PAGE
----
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Louisiana Appellate Court Extends Whistleblower Protections to Compliance Officers

The Louisiana First Circuit Court of Appeal recently held in Derbonne v. State Police Commission, No. 2019 CA 1455 (October 14, 2020), that an employee whose duties require that he or she report violations of state law is not precluded from pursuing a claim for unlawful reprisal under Louisiana’s anti-reprisal or whistleblower statute, La. R.S. 23:967.

La. R.S. 23.967 prohibits an employer from taking “reprisal against an employee who in good faith, and after advising the employer of the violation of law: (1) [d]iscloses or threatens to disclose a workplace act or practice that is in violation of [Louisiana] law[;] (2) [p]rovides information to or testifies before any public body conducting an investigation, hearing, or inquiry into any violation of law[;] [or] (3) objects to or refuses to participate in an employment act or practice that is in violation of law.”


Cathy Derbonne, the former executive director of the Louisiana State Police Commission, filed suit against the commission, alleging she was forced to resign in violation of La. R.S. 23:967, after investigating and reporting violations of state law by members of the commission and the Louisiana State Police. According to Derbonne, she learned that active classified members of the Louisiana State Police, through the Louisiana State Troopers Association (LSTA), and active members of the Commission were making political contributions and engaging in political activities in violation of the Louisiana Constitution, which prohibits state police officers in classified service and members of the commission from engaging in political activity. Additionally, she learned that a state police colonel and “at least four of his top deputies had received unlawful and unauthorized pay increases.”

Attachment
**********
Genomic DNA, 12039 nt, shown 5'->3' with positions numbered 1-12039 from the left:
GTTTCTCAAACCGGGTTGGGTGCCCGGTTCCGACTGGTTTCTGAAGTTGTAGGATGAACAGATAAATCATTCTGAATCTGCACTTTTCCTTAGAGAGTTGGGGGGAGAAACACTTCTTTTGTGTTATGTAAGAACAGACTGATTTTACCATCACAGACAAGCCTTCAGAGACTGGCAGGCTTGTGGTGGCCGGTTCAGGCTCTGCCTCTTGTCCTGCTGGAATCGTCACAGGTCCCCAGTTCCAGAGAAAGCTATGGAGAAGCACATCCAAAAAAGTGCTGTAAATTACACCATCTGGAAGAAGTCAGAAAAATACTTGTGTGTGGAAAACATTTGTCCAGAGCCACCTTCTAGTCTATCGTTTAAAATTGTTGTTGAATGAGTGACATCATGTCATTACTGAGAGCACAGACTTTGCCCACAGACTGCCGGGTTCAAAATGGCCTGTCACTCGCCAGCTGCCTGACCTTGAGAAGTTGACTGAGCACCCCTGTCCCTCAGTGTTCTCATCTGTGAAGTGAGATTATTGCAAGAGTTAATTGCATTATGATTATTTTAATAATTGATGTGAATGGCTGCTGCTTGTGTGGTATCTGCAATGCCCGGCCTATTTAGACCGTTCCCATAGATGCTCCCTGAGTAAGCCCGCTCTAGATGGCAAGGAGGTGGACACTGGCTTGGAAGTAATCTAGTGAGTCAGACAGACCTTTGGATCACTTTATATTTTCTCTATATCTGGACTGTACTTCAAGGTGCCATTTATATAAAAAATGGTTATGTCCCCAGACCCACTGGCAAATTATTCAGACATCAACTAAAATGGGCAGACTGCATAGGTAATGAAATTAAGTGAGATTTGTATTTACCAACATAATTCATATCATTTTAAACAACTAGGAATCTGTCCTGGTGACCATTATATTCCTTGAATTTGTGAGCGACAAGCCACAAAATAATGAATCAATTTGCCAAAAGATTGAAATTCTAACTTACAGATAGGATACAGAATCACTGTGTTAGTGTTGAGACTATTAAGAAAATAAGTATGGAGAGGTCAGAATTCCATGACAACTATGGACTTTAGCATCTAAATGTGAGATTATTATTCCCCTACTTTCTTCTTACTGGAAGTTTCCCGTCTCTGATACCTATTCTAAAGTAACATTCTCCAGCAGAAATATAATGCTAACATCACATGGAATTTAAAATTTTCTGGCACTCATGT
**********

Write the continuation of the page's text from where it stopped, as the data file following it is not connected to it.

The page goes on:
In both instances, Derbonne reported the alleged illegal activity to the commission and multiple entities and individuals, including the Louisiana Board of Ethics, the governor of Louisiana and his counsel, and the Louisiana Legislative Fiscal Office. According to Derbonne, the commission failed to take any action against its members for their alleged illegal actions, and instead violated La. R.S. 23:967 by taking “‘reprisal against [Derbonne], including threatening her job, accusing her of false violations of law, removing her job duties, cutting her pay, and constructively discharging her[.]’”

In response to Derbonne’s lawsuit, the commission filed the Louisiana equivalent of a motion to dismiss, challenging whether a lawsuit should go forward as a matter of law. The commission asserted that (1) “Derbonne failed to plead sufficient facts to establish that her employer, the [c]ommission, had engaged in a workplace act or practice that resulted in an actual violation of state law” and (2) that “Derbonne admitted that it was her responsibility as [e]xecutive [d]irector of the [c]ommission to ensure that the [c]ommission and its members ‘abided by their obligations under the law’ and that, consequently, Derbonne [could not]claim whistleblower protection for those alleged acts of non-compliance that fell within her responsibility to report and correct.”

The trial court found, for the purposes of the motion to dismiss, that Derbonne did state facts sufficient to establish a violation of state law under La. R.S. 23:967; however, “[t]he trial court found … that because Derbonne’s actions fell within her normal job duties, those actions [were] not protected under La. R.S. 23:967.” Accordingly, the trial court granted the commission’s motion and dismissed Derbonne’s lawsuit with prejudice.

The Appellate Court’s Decision

The issue before the appellate court was whether La. R.S. 23:967 excludes “protests, reports, and oppositions to violations of [Louisiana] law by employees simply because [the employee’s] job may require such reporting.” On appeal, the First Circuit vacated the trial court’s decision and held that “an employee whose duties require that they report violations of law is not precluded from filing suit under La. R.S. 23:967.” The trial court had reasoned that Derbonne did not qualify as a whistleblower because she acted within her job responsibility to report and correct.